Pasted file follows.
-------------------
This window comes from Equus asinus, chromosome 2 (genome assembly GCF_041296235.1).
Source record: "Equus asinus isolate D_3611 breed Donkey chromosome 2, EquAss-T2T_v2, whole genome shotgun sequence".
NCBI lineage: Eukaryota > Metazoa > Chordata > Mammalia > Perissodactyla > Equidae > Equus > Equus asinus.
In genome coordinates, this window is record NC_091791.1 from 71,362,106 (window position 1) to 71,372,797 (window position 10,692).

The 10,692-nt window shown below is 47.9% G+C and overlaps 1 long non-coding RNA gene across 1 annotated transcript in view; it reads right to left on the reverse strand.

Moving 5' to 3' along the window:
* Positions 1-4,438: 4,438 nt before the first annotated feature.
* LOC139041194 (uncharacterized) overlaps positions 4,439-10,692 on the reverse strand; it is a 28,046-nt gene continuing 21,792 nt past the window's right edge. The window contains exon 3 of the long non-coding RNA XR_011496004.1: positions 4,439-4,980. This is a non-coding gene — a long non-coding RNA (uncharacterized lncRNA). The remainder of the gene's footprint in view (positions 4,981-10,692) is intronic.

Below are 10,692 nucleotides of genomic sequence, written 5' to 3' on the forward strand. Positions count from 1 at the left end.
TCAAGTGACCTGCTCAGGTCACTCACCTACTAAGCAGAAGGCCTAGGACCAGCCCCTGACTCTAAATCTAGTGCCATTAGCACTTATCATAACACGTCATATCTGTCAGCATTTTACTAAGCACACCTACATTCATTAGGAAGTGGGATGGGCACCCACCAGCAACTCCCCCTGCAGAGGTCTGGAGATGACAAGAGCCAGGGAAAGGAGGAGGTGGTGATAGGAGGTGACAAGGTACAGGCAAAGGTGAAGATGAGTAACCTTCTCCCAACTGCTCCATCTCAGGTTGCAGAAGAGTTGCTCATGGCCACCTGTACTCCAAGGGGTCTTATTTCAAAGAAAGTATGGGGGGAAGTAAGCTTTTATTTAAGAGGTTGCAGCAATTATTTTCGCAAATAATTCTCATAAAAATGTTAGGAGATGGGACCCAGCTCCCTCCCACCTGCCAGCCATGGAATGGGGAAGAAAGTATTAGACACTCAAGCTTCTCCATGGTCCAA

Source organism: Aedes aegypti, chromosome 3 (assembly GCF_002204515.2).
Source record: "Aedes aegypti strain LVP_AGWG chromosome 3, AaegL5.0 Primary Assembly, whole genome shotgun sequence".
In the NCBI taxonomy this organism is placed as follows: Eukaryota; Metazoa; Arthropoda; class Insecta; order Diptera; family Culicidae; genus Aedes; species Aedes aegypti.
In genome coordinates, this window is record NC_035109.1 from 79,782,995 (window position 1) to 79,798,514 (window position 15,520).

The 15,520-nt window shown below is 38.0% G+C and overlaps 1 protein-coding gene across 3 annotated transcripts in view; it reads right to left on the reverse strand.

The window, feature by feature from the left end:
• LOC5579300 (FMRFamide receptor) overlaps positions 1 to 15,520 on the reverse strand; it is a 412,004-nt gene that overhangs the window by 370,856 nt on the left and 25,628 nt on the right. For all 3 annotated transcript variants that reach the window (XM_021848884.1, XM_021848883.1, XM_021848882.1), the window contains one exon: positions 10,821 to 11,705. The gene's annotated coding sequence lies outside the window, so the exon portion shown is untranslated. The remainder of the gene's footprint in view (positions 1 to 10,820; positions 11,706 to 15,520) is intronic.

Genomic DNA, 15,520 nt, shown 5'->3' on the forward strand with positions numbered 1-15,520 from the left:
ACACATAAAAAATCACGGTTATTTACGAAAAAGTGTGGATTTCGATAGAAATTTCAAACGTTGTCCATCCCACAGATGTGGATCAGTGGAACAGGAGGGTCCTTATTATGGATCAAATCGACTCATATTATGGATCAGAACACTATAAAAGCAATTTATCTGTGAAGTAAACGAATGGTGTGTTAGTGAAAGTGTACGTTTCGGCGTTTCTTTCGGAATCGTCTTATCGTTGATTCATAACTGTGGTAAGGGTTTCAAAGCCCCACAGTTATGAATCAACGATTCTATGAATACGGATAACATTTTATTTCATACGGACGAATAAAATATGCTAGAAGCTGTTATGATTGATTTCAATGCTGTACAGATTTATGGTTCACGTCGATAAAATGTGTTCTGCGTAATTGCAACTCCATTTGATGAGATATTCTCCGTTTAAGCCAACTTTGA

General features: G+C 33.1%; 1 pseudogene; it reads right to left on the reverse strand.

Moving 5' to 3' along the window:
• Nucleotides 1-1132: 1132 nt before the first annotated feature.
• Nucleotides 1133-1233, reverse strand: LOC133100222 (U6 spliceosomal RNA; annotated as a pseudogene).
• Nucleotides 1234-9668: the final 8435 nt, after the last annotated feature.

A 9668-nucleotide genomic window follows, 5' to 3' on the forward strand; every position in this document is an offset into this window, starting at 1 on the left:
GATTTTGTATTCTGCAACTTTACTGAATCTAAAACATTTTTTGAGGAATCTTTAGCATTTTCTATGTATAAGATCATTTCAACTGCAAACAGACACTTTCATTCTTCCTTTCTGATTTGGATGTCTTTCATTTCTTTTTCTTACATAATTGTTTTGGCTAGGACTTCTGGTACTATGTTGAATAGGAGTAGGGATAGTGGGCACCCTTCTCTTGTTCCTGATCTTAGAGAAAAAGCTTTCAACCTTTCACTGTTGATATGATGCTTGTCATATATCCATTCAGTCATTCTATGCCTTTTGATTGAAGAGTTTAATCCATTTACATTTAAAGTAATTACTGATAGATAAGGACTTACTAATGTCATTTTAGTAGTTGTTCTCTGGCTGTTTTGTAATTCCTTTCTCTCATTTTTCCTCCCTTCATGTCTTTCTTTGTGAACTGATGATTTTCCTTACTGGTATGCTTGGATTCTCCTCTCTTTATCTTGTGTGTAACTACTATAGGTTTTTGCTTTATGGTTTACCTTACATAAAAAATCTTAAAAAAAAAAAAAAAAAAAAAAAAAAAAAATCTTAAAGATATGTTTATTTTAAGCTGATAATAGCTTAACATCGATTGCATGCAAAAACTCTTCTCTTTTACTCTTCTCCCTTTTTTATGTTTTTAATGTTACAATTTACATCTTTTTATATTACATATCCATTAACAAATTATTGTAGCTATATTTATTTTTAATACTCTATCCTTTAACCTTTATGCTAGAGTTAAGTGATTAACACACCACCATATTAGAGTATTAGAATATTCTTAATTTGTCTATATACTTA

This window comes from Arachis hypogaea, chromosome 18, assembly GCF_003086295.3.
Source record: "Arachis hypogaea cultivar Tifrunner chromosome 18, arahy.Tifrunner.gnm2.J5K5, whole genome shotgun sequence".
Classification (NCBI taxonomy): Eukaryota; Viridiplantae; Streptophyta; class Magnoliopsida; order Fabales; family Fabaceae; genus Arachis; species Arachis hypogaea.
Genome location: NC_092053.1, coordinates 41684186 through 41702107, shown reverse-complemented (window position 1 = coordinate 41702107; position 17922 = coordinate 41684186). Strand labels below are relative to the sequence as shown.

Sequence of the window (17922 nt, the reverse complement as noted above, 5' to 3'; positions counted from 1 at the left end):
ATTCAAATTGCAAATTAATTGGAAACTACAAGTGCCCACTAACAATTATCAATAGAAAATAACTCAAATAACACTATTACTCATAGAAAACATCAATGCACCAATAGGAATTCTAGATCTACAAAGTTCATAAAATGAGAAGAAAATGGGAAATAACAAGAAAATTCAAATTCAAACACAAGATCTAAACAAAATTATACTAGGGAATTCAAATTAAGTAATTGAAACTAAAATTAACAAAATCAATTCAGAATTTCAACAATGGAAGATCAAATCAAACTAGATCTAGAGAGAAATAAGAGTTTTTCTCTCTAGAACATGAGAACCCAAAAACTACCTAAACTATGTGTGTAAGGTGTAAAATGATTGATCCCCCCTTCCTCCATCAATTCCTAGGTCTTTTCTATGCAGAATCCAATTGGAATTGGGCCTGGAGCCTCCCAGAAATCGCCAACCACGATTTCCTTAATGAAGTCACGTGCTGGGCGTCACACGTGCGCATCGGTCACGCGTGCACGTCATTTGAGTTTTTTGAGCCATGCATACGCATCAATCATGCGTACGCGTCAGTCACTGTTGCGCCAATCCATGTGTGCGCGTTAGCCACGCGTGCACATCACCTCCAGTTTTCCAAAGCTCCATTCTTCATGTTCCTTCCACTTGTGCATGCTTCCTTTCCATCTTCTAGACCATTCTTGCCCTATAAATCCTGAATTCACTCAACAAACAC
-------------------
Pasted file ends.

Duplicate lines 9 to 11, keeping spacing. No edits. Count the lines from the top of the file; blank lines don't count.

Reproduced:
Below are 10,692 nucleotides of genomic sequence, written 5' to 3' on the forward strand. Positions count from 1 at the left end.
TCAAGTGACCTGCTCAGGTCACTCACCTACTAAGCAGAAGGCCTAGGACCAGCCCCTGACTCTAAATCTAGTGCCATTAGCACTTATCATAACACGTCATATCTGTCAGCATTTTACTAAGCACACCTACATTCATTAGGAAGTGGGATGGGCACCCACCAGCAACTCCCCCTGCAGAGGTCTGGAGATGACAAGAGCCAGGGAAAGGAGGAGGTGGTGATAGGAGGTGACAAGGTACAGGCAAAGGTGAAGATGAGTAACCTTCTCCCAACTGCTCCATCTCAGGTTGCAGAAGAGTTGCTCATGGCCACCTGTACTCCAAGGGGTCTTATTTCAAAGAAAGTATGGGGGGAAGTAAGCTTTTATTTAAGAGGTTGCAGCAATTATTTTCGCAAATAATTCTCATAAAAATGTTAGGAGATGGGACCCAGCTCCCTCCCACCTGCCAGCCATGGAATGGGGAAGAAAGTATTAGACACTCAAGCTTCTCCATGGTCCAA

Source organism: Aedes aegypti, chromosome 3 (assembly GCF_002204515.2).